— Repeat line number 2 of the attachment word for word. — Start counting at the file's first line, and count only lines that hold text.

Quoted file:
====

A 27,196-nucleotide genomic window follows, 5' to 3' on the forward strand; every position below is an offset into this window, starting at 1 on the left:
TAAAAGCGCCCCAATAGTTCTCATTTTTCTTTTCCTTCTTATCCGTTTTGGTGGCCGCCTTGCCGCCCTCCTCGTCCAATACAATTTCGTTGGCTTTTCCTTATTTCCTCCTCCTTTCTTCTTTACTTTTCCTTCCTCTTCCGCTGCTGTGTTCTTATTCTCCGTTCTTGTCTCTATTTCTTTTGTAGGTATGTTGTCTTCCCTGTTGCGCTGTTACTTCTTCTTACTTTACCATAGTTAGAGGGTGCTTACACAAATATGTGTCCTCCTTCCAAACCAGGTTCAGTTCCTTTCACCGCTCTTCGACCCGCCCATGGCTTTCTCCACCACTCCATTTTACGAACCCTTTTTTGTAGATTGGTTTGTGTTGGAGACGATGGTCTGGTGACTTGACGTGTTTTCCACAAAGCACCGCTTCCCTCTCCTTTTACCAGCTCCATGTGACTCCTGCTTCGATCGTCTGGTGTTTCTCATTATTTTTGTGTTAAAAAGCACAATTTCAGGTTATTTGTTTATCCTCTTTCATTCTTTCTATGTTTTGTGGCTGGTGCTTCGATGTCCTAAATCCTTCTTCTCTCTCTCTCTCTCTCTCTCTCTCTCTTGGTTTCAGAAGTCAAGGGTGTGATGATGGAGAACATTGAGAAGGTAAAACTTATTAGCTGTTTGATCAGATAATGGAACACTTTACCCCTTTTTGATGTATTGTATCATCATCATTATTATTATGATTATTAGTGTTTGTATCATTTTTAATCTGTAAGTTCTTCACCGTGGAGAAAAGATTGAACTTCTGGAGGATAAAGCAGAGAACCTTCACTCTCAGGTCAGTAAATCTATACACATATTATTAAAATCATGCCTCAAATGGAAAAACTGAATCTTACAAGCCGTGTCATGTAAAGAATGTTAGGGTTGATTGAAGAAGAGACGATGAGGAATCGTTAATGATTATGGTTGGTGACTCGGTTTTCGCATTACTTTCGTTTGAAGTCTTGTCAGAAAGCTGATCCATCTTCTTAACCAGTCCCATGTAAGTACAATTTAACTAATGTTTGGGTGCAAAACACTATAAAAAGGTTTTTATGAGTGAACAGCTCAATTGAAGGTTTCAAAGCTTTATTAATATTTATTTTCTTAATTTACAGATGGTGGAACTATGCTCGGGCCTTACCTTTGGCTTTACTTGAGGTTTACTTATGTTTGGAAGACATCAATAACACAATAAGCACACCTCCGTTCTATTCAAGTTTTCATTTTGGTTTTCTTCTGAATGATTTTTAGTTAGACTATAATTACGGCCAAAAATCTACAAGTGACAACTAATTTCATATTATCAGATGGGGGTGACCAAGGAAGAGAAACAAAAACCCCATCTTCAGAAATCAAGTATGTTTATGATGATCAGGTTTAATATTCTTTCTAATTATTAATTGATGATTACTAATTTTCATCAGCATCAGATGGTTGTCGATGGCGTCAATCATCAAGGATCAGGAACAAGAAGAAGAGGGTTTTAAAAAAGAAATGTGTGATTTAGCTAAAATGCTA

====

TAAAAGCGCCCCAATAGTTCTCATTTTTCTTTTCCTTCTTATCCGTTTTGGTGGCCGCCTTGCCGCCCTCCTCGTCCAATACAATTTCGTTGGCTTTTCCTTATTTCCTCCTCCTTTCTTCTTTACTTTTCCTTCCTCTTCCGCTGCTGTGTTCTTATTCTCCGTTCTTGTCTCTATTTCTTTTGTAGGTATGTTGTCTTCCCTGTTGCGCTGTTACTTCTTCTTACTTTACCATAGTTAGAGGGTGCTTACACAAATATGTGTCCTCCTTCCAAACCAGGTTCAGTTCCTTTCACCGCTCTTCGACCCGCCCATGGCTTTCTCCACCACTCCATTTTACGAACCCTTTTTTGTAGATTGGTTTGTGTTGGAGACGATGGTCTGGTGACTTGACGTGTTTTCCACAAAGCACCGCTTCCCTCTCCTTTTACCAGCTCCATGTGACTCCTGCTTCGATCGTCTGGTGTTTCTCATTATTTTTGTGTTAAAAAGCACAATTTCAGGTTATTTGTTTATCCTCTTTCATTCTTTCTATGTTTTGTGGCTGGTGCTTCGATGTCCTAAATCCTTCTTCTCTCTCTCTCTCTCTCTCTCTCTCTCTTGGTTTCAGAAGTCAAGGGTGTGATGATGGAGAACATTGAGAAGGTAAAACTTATTAGCTGTTTGATCAGATAATGGAACACTTTACCCCTTTTTGATGTATTGTATCATCATCATTATTATTATGATTATTAGTGTTTGTATCATTTTTAATCTGTAAGTTCTTCACCGTGGAGAAAAGATTGAACTTCTGGAGGATAAAGCAGAGAACCTTCACTCTCAGGTCAGTAAATCTATACACATATTATTAAAATCATGCCTCAAATGGAAAAACTGAATCTTACAAGCCGTGTCATGTAAAGAATGTTAGGGTTGATTGAAGAAGAGACGATGAGGAATCGTTAATGATTATGGTTGGTGACTCGGTTTTCGCATTACTTTCGTTTGAAGTCTTGTCAGAAAGCTGATCCATCTTCTTAACCAGTCCCATGTAAGTACAATTTAACTAATGTTTGGGTGCAAAACACTATAAAAAGGTTTTTATGAGTGAACAGCTCAATTGAAGGTTTCAAAGCTTTATTAATATTTATTTTCTTAATTTACAGATGGTGGAACTATGCTCGGGCCTTACCTTTGGCTTTACTTGAGGTTTACTTATGTTTGGAAGACATCAATAACACAATAAGCACACCTCCGTTCTATTCAAGTTTTCATTTTGGTTTTCTTCTGAATGATTTTTAGTTAGACTATAATTACGGCCAAAAATCTACAAGTGACAACTAATTTCATATTATCAGATGGGGGTGACCAAGGAAGAGAAACAAAAACCCCATCTTCAGAAATCAAGTATGTTTATGATGATCAGGTTTAATATTCTTTCTAATTATTAATTGATGATTACTAATTTTCATCAGCATCAGATGGTTGTCGATGGCGTCAATCATCAAGGATCAGGAACAAGAAGAAGAGGGTTTTAAAAAAGAAATGTGTGATTTAGCTAAAATGCTA